Fox News Channel's coverage of Clint Eastwood and the chair (Fox News Channel)

Romney, Eastwood & Chair finished the week trailing only Howard Stern & “America’s Got Talent” on NBC; the telecasts averaged 9.1 million viewers and 9.9 million viewers, respectively.

But FNC wasn’t the only network that brought you Chair, Dotty Harry & Romney; the Republican National Convention coverage was available on at least 11 television networks, which collectively averaged 30.3 million viewers, according to Nielsen, beating four nights of NBC’s London Summer Games coverage from 10 to 11-ish.

(Nielsen ratings include numbers for ABC, CBS, CNN, FNC, Current TV, MSNBC, mun2, NBC, PBS and Univision; C-SPAN is not rated).

The political conventions might not be what they used to be, but in a summer of flatlining ratings, the RNC was, relatively speaking, Must See TV.

Fox News Channel’s RNC coverage accounted for three of the week’s Top 10 TV prime-time programs in the country. It’s Wednesday 10 to 11-ish coverage of VP candidate Paul Ryan’s speech (7.7 million viewers) ranked sixth; Tuesday’s 10 to 11-ish coverage of Ann Romney’s address (6.9 million) ranked eighth.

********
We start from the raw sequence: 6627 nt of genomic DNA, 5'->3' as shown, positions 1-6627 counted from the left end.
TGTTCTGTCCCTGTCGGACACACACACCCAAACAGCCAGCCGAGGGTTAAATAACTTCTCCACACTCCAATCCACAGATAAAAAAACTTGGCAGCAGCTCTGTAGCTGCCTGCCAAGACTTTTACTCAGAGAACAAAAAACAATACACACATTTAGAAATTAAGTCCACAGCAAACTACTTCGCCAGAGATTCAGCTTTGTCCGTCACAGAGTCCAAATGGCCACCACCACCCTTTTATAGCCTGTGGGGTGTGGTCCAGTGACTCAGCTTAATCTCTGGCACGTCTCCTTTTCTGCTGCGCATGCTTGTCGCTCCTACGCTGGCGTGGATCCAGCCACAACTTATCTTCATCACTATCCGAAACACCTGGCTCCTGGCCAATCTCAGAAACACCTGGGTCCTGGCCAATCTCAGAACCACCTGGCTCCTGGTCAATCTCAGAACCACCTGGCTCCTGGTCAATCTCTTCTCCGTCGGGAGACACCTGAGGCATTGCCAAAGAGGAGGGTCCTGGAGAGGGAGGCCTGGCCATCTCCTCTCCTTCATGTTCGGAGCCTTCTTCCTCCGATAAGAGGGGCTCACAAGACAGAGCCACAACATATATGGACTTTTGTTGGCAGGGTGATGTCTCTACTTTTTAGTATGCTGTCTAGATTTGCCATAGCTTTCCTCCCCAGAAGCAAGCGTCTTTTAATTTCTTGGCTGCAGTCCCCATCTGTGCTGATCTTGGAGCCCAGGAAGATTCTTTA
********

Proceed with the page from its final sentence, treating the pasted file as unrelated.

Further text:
One week after cleaning up with the Republican convention, FNC got hammered on the first night of the Democrat convention, when the 10 p.m.-hour headliner was first lady Michelle Obama. Yes, FNC’s average audience of 2.4 million at 10 was a bigger haul than any night of RNC coverage on, say, CNN. But FNC still finished well behind Tuesday’s pack-leader NBC, as well as MSNBC, CNN, CBS and ABC. Yes, once again, the TV audience is seriously polarized during the election cycle, with TV news now Affirmation TV.

Based on early numbers, it appears that the first night of the DNC starring Michelle Obama attracted more viewers than the first night of the RNC featuring Ann Romney. Collectively across the abovementioned six networks, Tuesday’s DNC averaged just less than 23 million folks. Nielsen says the first night of the RNC averaged 22.3 million at 10, and it’s also including Current TV and PBS — two networks whose DNC numbers were not available at press time.